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Bock Casemates
In 963, Count Siegfried built a fortified castle on the Bock promontory, which was soon to become the cradle of the city. In the course of the centuries, on the western side, mighty ring walls were added, which, however, did not foil the Burgundians in their attempt to conquer the city in 1443. The best builder-engineers of the new masters (the Burgundians, the Spaniards, the French, the Austrians and the German Confederation) eventually turned the city into one of the most powerful emplacements in the world, the "Gibraltar of the North". Its defences were bolstered by three fortified rings with 24 forts, 16 other strong defensive works and a unique 23 km long network of casemates: these could not only shelter thousands of soldiers and their horses, but also housed workshops, kitchens, bakeries, slaughter-houses etc.
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Former Castle of the Counts of Luxembourg
The name Luxembourg was first mentioned in 963 when count Siegfried exchanged lands for a small fortified castle by the name of Lucilinburhuc. Throughout the Middle Ages, the House of Luxembourg considerably extended its territory and power. Between 963 and 1443 Luxembourg was independent, at first as a County, then since 1354 as a Duchy. In the 14th Century and the first half of the 15th Century, four Holy Roman Emperors and four Kings of Bohemia came out of the House of Luxembourg. Thanks to its strategic position in Europe and its formidable fortress - referred to as “Gibraltar of the North” - Luxembourg was much coveted. Thus -between 1443 and 1815- the castle of Siegfried had to endure a succession of Burgundian, Spanish, French and Austrian rulers who each shaped the fortress and the surrounding countryside. After the defeat of Napoleon, the Powers of the time gathered at the Congress of Vienna in 1815 to reorganise Europe. Due to the importance of the fortress they decided to create a new country around the fortified castle on the Bock: the Grand Duchy of Luxembourg.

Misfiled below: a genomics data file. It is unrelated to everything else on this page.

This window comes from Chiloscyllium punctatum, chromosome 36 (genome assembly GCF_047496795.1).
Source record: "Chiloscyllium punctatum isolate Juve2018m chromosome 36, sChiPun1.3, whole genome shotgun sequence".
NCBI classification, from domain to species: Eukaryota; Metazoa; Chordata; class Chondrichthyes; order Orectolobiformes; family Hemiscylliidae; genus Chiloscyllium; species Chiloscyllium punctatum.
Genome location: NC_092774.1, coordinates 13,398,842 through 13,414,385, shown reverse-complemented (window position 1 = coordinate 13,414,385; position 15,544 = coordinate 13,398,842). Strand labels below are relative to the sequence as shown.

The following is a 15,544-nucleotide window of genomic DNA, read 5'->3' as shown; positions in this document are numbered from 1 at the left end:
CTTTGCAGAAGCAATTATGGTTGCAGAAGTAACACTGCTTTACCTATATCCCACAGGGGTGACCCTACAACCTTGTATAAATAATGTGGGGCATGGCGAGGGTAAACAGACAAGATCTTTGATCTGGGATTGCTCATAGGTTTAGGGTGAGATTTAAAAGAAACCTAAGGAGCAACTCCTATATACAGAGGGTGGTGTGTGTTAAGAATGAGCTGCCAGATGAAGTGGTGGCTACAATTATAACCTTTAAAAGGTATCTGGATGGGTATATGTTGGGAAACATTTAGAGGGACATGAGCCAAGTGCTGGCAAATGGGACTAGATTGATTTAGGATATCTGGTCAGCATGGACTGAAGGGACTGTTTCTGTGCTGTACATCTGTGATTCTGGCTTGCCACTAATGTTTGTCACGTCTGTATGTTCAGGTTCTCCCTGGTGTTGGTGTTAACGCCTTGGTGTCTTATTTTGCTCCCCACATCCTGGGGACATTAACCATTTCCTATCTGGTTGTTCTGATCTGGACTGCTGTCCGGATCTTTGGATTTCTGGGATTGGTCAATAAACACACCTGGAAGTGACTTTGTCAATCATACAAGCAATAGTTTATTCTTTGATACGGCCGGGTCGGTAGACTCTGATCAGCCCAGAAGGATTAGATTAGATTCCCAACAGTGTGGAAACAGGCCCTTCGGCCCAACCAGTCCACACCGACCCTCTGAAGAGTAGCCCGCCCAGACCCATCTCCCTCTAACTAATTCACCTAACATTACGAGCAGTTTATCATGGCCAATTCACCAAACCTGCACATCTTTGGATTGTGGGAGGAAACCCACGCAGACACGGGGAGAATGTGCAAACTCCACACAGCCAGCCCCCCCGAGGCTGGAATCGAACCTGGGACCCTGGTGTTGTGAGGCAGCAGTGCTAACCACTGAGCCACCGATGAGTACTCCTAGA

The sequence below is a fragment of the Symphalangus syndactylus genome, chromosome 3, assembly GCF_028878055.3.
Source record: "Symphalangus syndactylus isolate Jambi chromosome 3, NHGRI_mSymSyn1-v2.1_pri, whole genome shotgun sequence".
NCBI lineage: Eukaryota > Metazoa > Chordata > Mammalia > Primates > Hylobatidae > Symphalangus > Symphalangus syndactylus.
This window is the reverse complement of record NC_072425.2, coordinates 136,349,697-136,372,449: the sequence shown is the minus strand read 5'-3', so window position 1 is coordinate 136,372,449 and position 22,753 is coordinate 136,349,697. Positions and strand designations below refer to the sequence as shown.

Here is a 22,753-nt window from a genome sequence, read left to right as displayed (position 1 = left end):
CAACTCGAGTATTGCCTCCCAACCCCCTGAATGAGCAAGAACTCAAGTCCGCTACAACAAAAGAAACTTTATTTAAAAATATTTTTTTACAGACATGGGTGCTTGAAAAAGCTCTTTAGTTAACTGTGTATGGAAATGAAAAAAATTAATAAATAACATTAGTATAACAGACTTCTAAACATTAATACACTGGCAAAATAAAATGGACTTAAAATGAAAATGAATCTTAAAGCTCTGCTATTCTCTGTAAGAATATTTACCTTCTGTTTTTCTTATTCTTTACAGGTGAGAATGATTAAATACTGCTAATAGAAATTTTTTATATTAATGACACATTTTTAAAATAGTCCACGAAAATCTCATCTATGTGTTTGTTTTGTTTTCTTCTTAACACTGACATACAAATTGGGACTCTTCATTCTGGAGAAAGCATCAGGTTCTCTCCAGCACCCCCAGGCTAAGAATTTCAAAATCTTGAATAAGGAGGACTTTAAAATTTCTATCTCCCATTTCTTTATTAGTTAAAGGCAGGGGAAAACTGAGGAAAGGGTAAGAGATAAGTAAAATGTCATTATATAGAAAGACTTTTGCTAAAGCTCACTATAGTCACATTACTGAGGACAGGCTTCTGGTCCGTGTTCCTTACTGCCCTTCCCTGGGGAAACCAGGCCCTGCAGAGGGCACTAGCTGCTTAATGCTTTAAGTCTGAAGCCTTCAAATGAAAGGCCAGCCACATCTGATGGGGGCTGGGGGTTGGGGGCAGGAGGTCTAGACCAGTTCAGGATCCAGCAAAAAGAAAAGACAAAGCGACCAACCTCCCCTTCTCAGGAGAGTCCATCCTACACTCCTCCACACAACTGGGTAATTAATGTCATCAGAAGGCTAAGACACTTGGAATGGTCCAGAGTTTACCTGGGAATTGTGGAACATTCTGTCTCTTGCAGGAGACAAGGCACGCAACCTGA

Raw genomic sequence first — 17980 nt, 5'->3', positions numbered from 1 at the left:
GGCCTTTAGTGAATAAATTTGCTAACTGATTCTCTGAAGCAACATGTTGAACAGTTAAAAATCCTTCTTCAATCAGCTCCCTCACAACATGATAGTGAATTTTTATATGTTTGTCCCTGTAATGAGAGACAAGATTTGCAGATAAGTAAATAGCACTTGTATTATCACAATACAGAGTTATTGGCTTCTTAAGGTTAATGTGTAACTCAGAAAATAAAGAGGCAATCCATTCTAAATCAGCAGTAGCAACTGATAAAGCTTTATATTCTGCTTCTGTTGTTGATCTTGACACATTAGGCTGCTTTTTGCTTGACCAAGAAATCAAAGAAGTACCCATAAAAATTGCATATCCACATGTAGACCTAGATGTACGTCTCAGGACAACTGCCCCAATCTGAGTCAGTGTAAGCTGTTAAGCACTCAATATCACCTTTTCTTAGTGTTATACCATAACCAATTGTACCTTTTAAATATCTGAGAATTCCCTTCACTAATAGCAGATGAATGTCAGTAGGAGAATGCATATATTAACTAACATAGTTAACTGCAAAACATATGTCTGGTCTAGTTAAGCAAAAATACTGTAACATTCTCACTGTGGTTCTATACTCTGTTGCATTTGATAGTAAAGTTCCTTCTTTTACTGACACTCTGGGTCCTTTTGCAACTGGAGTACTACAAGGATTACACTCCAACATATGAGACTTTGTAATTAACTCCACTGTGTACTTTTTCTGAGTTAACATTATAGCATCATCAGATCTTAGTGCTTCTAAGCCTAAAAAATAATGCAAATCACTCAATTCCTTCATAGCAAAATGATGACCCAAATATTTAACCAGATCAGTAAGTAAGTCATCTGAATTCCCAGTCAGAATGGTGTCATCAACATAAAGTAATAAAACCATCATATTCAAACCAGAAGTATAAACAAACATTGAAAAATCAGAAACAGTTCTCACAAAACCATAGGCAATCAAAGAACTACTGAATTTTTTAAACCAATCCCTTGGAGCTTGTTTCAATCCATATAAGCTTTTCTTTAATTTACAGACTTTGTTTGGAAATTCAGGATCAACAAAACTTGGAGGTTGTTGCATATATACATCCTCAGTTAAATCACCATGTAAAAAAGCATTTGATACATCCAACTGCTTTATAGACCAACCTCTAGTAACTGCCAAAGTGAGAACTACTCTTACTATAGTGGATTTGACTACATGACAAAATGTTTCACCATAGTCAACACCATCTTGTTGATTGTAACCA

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Circular walk "Vauban Luxembourg"